Rescue of the Sarah D.J. Rawson
"You have to go out, you don't have to come back." That was the unofficial motto of the U.S. Life-Saving Service. Crews of surfmen, under the command of a Station Keeper, practiced drills six days a week and patrolled the beaches twenty-four hours a day--ready to risk their lives to rescue strangers from the perils of the sea.
Three stations were constructed on Core Banks: the Cape Lookout Station, built approximately two miles south of the lighthouse; the Portsmouth Station, built in Portsmouth Village; and the Core Banks Station, built between the other two. For more information on the surfmen who manned these stations, visit the Surfmen of the U.S. Life-Saving Service webpage.
The Storm and Shoals
The most famous rescue at the Cape Lookout Life-Saving Station was of the crew of the Sarah D.J. Rawson. The Rawson was a 386-ton, three-masted schooner whose seven-man crew was carrying a full load of lumber from Georgetown, SC to New York in February of 1905. At 5:30 pm on Thursday, February 9th--seven days after setting sail--the Rawson was driven onto the shoals, or shallow waters, approximately nine miles southeast of the Cape Lookout Station.
When the ship struck the shoals, the crew began to take in sail. Five members of the ship's crew were struck as water swept over the decks. One member of the crew was washed overboard and disappeared into the surf. The waters continued to sweep the deck and the crew lost much of their cargo and, more importantly, their life-boat. As the ship moved further onto the shoal, it began to break up. The crew moved to the highest part of the ship and waited.
Hidden from Sight
Nine miles away, a dense fog prevented the surfmen on watch from spotting the ruined schooner.It was noontime the next day before Keeper Gaskill saw the top of the Rawson and, based on the location, correctly guessed the ship was on the shoals.He gave the signal and the station crew immediately began preparing to launch the surfboat.
Keeper Gaskill and all eight members of the crew, most of them sick with influenza, set out for the wreck within 25 minutes of the first sighting.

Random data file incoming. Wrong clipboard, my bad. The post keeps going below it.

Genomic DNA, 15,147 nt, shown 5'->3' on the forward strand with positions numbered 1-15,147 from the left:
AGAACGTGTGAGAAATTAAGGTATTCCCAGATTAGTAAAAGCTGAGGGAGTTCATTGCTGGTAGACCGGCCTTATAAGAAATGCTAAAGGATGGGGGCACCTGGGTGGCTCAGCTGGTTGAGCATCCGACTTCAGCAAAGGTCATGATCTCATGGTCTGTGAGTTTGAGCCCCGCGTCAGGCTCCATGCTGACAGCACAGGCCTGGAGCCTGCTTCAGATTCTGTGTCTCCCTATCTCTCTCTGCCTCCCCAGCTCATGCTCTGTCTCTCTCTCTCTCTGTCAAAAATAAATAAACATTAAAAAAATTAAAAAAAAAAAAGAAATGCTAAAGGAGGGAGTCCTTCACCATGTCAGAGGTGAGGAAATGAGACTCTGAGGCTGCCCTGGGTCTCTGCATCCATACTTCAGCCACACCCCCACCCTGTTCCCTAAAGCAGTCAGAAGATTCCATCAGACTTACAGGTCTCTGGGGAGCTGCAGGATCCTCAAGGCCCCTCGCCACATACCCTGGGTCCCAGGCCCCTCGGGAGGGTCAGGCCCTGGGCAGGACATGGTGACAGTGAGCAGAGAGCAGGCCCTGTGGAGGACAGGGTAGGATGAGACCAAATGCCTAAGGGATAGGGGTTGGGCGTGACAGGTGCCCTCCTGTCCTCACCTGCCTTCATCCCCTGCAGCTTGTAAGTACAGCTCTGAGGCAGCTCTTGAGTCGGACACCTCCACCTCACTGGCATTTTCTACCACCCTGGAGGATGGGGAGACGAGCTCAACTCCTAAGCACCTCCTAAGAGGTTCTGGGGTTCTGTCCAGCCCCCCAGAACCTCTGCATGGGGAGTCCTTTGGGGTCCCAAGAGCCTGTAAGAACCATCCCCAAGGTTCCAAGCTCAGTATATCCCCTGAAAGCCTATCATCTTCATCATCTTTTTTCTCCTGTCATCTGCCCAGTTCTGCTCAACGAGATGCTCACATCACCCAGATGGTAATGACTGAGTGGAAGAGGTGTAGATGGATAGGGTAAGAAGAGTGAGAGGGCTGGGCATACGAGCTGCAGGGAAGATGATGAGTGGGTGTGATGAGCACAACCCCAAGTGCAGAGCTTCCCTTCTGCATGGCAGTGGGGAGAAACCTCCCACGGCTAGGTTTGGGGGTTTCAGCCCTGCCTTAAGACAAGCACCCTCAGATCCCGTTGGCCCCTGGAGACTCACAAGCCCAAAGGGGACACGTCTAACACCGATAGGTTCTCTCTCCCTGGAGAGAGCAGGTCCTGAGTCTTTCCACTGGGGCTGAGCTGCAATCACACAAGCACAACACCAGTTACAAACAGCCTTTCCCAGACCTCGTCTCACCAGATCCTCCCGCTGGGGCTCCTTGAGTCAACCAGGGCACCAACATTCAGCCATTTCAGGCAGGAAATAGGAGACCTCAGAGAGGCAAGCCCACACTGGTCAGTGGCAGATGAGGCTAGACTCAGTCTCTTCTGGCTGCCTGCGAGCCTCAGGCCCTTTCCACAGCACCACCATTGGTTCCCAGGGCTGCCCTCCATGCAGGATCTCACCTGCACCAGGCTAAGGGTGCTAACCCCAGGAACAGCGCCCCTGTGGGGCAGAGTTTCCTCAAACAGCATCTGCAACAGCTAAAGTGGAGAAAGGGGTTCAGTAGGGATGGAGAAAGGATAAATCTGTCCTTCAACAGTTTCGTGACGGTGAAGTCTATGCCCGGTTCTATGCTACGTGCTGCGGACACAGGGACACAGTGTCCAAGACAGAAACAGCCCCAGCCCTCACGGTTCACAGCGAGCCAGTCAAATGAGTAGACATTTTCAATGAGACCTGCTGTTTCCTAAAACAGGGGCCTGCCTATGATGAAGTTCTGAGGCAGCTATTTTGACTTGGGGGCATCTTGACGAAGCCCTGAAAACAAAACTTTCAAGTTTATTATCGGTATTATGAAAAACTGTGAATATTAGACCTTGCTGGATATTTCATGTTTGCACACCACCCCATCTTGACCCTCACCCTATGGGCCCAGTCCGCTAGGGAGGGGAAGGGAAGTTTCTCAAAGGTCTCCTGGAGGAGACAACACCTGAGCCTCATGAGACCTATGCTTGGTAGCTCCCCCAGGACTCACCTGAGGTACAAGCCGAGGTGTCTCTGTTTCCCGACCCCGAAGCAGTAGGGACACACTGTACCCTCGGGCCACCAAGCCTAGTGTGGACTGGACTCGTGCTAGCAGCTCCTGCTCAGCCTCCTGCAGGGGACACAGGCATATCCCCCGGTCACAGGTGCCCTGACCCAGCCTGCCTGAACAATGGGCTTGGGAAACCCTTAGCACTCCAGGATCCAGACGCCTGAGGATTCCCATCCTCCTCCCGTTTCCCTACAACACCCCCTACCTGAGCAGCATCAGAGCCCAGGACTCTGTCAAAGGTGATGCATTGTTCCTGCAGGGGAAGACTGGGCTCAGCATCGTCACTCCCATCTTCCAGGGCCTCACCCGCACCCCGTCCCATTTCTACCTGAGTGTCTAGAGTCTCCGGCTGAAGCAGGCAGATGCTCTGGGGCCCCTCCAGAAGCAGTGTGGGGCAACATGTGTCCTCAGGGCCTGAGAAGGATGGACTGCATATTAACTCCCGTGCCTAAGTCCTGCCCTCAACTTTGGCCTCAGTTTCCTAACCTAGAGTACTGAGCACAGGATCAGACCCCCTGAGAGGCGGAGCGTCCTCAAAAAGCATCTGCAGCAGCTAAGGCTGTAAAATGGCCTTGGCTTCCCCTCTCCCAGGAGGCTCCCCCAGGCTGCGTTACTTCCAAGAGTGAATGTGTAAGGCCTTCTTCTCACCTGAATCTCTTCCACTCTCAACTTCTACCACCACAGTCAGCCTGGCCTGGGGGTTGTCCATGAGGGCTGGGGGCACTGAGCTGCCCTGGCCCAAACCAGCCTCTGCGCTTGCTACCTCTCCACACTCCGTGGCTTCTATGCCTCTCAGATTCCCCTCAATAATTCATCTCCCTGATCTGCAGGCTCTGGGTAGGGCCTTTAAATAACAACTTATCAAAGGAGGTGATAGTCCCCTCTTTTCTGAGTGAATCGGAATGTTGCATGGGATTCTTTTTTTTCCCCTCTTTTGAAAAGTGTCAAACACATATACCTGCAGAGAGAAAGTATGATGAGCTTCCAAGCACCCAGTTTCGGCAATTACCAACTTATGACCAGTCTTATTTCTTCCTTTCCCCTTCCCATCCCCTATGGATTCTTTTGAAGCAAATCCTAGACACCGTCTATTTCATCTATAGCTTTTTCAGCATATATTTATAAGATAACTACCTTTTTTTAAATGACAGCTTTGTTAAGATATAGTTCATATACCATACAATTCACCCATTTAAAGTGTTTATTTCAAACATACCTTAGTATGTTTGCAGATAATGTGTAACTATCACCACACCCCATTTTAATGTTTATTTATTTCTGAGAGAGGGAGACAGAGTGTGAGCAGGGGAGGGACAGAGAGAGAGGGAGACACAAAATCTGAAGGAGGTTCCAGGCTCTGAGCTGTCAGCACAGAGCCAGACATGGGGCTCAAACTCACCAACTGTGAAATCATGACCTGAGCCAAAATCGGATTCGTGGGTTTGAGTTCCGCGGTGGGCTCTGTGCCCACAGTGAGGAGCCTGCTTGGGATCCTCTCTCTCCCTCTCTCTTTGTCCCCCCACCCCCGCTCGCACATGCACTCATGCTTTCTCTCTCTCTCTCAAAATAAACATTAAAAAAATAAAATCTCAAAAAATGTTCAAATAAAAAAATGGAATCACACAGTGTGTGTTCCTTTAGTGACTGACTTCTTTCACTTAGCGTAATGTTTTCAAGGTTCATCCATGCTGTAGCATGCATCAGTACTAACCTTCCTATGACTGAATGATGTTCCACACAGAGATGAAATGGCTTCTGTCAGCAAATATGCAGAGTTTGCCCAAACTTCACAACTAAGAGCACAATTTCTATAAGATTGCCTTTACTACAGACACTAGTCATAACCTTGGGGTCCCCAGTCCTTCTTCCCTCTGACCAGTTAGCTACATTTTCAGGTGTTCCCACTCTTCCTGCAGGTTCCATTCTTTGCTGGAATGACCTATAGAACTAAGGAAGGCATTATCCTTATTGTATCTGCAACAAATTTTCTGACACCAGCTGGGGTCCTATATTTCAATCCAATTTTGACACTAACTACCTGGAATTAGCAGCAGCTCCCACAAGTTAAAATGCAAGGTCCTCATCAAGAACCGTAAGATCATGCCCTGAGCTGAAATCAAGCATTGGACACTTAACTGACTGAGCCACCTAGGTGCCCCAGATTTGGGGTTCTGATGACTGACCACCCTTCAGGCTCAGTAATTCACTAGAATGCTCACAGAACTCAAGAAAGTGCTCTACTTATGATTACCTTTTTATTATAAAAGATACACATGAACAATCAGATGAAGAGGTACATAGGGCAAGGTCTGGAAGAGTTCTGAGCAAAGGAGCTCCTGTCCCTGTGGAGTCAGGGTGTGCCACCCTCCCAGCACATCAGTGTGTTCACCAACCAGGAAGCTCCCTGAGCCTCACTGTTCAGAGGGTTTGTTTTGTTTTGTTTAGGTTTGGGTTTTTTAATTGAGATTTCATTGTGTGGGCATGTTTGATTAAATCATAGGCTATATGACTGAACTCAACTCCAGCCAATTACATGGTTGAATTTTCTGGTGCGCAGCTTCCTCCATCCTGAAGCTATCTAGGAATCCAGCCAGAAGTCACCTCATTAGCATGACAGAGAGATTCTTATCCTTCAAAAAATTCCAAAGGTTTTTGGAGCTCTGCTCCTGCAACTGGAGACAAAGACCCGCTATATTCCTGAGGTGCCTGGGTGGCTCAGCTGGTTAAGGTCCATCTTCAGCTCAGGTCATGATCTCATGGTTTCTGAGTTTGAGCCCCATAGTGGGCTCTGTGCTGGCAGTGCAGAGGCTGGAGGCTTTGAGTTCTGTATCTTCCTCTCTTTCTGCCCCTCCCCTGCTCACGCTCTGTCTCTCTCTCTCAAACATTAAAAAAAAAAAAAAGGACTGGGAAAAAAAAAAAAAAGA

A Night in the Storm
The surfmen and Keeper reached the site of the wreck at 4:00 pm that Friday. The Rawson, lying on her starboard side, was in the middle of breaking waves and surrounded by floating wreckage and lumber. The life-saving crew repeatedly attempted to navigate the debris to reach the shipwrecked crew only to be beaten back. Unable to reach the ship, and with night approaching, the crew anchored the surfboat a few hundred yards away. They anchored so close to the wreck, still among the debris, so they would be near enough to rescue some or all of the crew if the ship were to break up in the storm.
The Keeper and surfmen endured hunger and fatigue and suffered from exposure, but they maintained a vigilant watch.
The surfmen returned to the wreck at dawn, but Keeper Gaskill made the decision to wait for the tide to turn, when he expected conditions to improve, before attempting the rescue. Around one in the afternoon, the wind and sea calmed enough so the surfmen were able to reach the schooner.
A heaving line was cast to the schooner and, one by one, the shipwrecked crew members tied the line to their waists and were pulled onboard the Surfboat. The surfmen used their own coats to warm the rescued men. They reached the Life-Saving Station at about 5:00 pm.
The crew of the Cape Lookout Life-Saving Station had spent more than 24 hours in their boat--with no food or water, in the middle of a storm, and exposed to the elements with most of the surfmen sick with the flu.
Keeper William H. Gaskill and Surfmen Kilby Guthrie, Walter M. Yeomans, Tyre Moore, John A. Guthrie, James W. Fulcher, John E. Kirkman, Calupt T. Jarvis, and Joseph L. Lewis were awarded the Gold Life-Saving metal "for heroic daring" in the rescue of the crew of the Sarah D.J. Rawson.
Did You Know?
Horseshoe crabs are estimated to have survived as a species for at least the last 300 million years. Cape Lookout National Seashore